Following are UN Deputy Secretary-General Amina Mohammed’s remarks, as prepared for delivery, at the Economic and Social Council Operational Activities for Development Segment, Session V, titled, “Revitalizing the United Nations development system’s funding architecture: Towards a Compact”, in New York today:
It is a pleasure to open this session on revitalizing the funding architecture of the United Nations development system. The issue of funding is critical to the future of the United Nations development system. Any changes we propose to the system’s structures or working mechanism will only be fully effective if we address our fragmented funding basis.
Recent decades have seen recurrent Member State calls for greater system‑wide coherence. They have also seen determined efforts by the United Nations to overcome fragmentation — most visibly through the “delivering as one” experience.
Funding trends, however, have gone in a different direction. While overall volumes have continued to increase in the last 15 years — with a positive impact in the life of people around the world — earmarked contributions have grown some six times faster than core contributions. Today, core resources represent only 22 per cent of total contributions, compared to 37 per cent in 2002.
In other words, out of the total funding for United Nations operational activities for development of $29.5 billion, $21 billion was strictly earmarked. In addition, earmarking has become more and more specific — with the allocation of 91 per cent of all non-core flows to single-entity projects. This leaves the development system dependent on the vicissitudes and fluctuations of project-related resources, vulnerable to forum shopping and compelled to compete internally.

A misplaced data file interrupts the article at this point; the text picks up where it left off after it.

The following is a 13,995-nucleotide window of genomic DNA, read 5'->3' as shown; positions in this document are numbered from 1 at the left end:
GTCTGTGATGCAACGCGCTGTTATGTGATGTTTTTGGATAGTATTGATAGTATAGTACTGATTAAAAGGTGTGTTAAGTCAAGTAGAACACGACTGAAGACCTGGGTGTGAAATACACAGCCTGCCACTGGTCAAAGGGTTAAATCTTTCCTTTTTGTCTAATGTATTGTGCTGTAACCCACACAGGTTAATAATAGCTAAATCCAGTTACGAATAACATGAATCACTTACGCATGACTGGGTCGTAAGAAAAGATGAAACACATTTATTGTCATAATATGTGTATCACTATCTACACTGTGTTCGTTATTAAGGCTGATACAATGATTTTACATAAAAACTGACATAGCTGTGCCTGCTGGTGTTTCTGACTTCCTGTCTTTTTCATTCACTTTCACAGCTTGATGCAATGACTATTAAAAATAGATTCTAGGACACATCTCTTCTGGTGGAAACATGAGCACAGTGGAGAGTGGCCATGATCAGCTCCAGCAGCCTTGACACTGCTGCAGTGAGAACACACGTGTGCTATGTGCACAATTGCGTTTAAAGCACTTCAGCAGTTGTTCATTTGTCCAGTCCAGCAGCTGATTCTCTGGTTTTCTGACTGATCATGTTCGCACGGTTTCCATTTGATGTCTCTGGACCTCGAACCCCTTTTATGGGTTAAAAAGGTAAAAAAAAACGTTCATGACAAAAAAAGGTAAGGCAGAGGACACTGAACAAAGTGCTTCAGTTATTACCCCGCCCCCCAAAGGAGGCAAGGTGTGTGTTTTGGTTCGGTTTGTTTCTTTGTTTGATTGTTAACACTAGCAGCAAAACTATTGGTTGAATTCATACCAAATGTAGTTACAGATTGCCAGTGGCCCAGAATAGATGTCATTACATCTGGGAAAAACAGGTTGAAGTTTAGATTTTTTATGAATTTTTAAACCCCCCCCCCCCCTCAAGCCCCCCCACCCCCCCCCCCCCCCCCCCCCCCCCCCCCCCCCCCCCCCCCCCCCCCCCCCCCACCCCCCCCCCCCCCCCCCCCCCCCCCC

This approach has high transaction costs and leads to unwelcome consequences. Often, the system loses the ability to maintain a long-term strategic focus on key development challenges in a country. As the substantive focus and destination of funds are determined by those providing the resources, it also dilutes our collective accountability to governing bodies. Ultimately, those who are the most affected are the countries we support and the people we serve. Impact on the ground is not as effective as it could be.
As the Secretary-General has stated, a fragmented funding base is delivering fragmented results. Member States recognized this in the Quadrennial Comprehensive Policy Review resolution and called for improvements to the level, predictability and flexibility of the system’s funding base. This is essential for a United Nations development system that can work effectively in support of the 2030 Agenda for Sustainable Development.
The Secretary-General has proposed a funding compact to make this possible. It is conceived as a pact between the United Nations system and its Member States to ensure the level, predictability and flexibility of funding with the system in turn guaranteeing increased transparency and accountability for spending and system-wide results.
In designing the compact, we have taken a pragmatic approach. Principles are well captured in existing resolutions. What we need now are concrete commitments and specific targets. This is a compact for action, not empty words in a report or resolution.
Our commitment is to deliver a system that is more effective, cohesive, efficient and effective — through a package of seven areas of transformation offered by the Secretary-General in his December report.